We’re sitting in the sun with Ricardo van Eyk, outside his studio. For a moment he hesitates, but then decides on the title of the exhibition: NIHIL. “The letters of the word NIHIL are like steel or aluminum girders: the I-beam/H-beam/the L profile,” a friend of Ricardo’s remarks. “Only the N isn’t. But that does, on the other hand, provide the word with a diagonal.” Writing out the title in capital letters, we muse aloud: “There is also something symmetrical about the title as an image – not quite a palindrome, although typographically it does come across as one.”
Van Eyk’s approach to using the Dutch word for ‘nil’ as a title is ambivalent: on the one hand he sees it as an objective concept with a fairly negative connotation, and on the other it’s simply a quirky word in his view – one that has a certain poetry as an image. He regards the rhythm of the letters as a composition which reveals something about the way he experiments with scale, lines and planes in his work.
Van Eyk works on the basis of wooden constructions: boards set against each other in such a way that the sawcut line becomes a visual element, and paint applied repeatedly after being sanded away each time. The support determines the image: when making the support for the panel, the artist already decides where irregular surfaces are, where literal depth can be seen, where a shadow is cast, where slight texture picks up light or where a sawcut line remains open. In the image that ultimately takes shape, those irregularities – the result of his initial decisions during the preparatory process – actually become the main visual motif.
In his book on painting titled Great Temptations. The seduction of painting. (ROMA, Amsterdam, 2019), former director of De Ateliers Dominic van den Boogerd wrote a beautiful essay about the work of Ricardo van Eyk. “This individual hallmark of Van Eyk, as I interpret it, has to do with a kind of hidden violence. In his work, painting means manhandling the surface, a form of mutilation. The painting is broken up into individual components, fragmented, and once it is reassembled, it appears wounded or damaged. The drilling, cutting, scratching, carving and chipping of the layer of paint betrays a vandalistic toughness that Van Eyk needs in order to create something of extraordinary tenderness.”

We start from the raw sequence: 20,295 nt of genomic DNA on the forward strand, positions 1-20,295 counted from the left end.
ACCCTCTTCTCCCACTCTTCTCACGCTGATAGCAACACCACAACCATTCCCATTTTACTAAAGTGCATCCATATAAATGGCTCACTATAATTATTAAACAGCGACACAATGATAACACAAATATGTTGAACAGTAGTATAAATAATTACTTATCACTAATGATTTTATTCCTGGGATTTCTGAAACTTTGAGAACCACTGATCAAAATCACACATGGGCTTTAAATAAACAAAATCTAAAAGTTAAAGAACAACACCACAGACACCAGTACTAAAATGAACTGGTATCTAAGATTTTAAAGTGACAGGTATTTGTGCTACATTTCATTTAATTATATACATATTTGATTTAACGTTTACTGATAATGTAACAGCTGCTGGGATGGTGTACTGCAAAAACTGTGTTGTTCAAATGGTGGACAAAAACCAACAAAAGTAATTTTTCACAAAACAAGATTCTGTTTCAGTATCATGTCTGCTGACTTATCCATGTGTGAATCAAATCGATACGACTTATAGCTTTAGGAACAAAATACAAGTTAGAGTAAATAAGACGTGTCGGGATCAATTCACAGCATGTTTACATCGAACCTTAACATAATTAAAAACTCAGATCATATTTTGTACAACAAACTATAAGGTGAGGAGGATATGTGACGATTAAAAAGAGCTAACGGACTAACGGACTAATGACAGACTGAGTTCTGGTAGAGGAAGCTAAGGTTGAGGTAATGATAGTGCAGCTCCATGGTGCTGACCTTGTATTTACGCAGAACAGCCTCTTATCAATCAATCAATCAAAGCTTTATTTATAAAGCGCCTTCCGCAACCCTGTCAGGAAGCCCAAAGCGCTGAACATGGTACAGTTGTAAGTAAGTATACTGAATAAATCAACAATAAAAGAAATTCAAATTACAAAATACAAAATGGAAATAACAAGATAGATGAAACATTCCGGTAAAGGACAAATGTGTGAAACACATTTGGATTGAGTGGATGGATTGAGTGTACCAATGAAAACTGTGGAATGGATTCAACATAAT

That characteristic combination of vandalism and tenderness is beautifully expressed in his series of ‘Raw Film’ works. There the surface is determined by defects in the construction of the supporting framework, such as irregularities, holes for screws and sawcut lines. The hiding of those defects with putty and the sanding of the surface, which is then painted over again with latex, are employed as painterly play. The black line drawings in his ‘Raw Film’ works were made with rubber wheels from scaffolding, which leave dark tracks under the weight and size of this when put in the brake position. Those indirect drawings are sometimes reminiscent of ephemeral tracks made by airplanes in a cloudless sky, while other works sooner have a mathematical or architectonic look due to straight lines and geometric forms.
NIHIL takes a shot at the frequently heard supposition that Van Eyk’s work is minimalistic. NIHIL, literally meaning ‘nothing’, is even less than minimal; and for Van Eyk that’s an amusing setup. The association with minimalism, and thus with the dogma of modernism, is not entirely unjustified where his work is concerned. But actually his work is rooted, above all, in the practical and stylized forms of minimalism that we see around us on city streets: the bus shelters, the cable boxes, street furniture. Moreover, a poster for a Chanel advertisement can just as easily be a source of inspiration for Van Eyk. He regards himself as a painter. His work has evolved from a special eye for the urban environment as a continually changing system, for the way in which the city functions as a ‘support’ for traces of human presence, the passing of time and signs of decay. These visible traces of human presence function as a point of departure for his paintings and installations, which are sometimes referred to as ‘in-between architecture’.
In the new work being shown, a true ‘Van Eyk installation’ allows us to see that the developmental process of the paintings has become increasingly complex: it is a reinvention of painting in terms of material and thought, while the ultimate image always displays concentrated simplicity. So don’t hesitate: come see NIHIL!